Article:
Salinas Pueblo Missions
Located on a pass opening onto the Rio Grande Valley, Abó had carried on a lively trade with people of the Acoma-Zuñi area, the Galisteo Basin near Santa Fe, and the plains. Salt, hides, and piñon nuts passed through this trading center. Springs provided water for households, crops, and flocks of turkeys.
Abó was a thriving community when the Spaniards first visited the Salinas Valley in 1581. Franciscans began converting Abó residents in 1622, and by the late 1620s the first church was finished. Later, a second church was built with a sophisticated buttressing technique unusual in 17th-century New Mexico. It had an organ and a trained choir.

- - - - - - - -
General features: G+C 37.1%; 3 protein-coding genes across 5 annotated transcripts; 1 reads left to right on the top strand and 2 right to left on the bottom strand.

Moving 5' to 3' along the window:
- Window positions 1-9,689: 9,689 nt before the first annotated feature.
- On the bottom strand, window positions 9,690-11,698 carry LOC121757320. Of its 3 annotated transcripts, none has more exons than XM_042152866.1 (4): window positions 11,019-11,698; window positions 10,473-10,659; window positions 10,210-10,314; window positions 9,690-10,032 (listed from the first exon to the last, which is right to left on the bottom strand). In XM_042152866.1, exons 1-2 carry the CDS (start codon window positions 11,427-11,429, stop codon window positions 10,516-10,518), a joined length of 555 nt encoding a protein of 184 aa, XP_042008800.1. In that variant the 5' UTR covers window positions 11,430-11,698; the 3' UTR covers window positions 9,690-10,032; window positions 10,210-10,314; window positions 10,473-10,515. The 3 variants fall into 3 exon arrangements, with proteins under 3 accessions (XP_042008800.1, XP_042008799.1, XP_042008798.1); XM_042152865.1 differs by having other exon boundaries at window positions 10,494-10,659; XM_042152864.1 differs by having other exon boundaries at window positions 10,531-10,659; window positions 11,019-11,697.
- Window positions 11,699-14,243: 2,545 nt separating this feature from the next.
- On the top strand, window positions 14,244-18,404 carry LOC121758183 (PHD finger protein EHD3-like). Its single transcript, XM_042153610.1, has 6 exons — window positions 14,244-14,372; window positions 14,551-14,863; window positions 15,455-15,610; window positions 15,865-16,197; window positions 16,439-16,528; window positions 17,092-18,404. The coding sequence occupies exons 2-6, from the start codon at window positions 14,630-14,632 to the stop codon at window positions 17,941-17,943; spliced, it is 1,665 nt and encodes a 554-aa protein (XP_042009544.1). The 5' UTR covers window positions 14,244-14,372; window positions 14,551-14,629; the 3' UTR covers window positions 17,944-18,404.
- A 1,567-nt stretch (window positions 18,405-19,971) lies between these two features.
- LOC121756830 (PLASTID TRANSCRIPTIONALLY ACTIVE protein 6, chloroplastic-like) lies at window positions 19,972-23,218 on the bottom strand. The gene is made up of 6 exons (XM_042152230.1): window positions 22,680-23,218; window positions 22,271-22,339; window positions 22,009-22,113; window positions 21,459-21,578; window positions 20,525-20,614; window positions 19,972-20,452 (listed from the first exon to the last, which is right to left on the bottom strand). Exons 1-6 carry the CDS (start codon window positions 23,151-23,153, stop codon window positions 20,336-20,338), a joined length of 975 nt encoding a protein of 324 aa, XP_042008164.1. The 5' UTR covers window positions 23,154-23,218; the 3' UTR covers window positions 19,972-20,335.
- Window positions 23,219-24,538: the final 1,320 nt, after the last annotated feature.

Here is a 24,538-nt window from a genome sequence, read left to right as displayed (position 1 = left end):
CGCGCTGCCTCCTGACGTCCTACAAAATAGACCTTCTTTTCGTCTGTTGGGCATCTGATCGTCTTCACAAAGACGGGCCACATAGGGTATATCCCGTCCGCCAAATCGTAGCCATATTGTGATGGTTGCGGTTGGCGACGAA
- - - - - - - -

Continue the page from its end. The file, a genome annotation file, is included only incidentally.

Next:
But the good times did not last. Battered by the same disasters that struck the other Salinas pueblos, the people of Abó departed, sometime between 1672 and 1678, to take refuge in towns along the Rio Grande.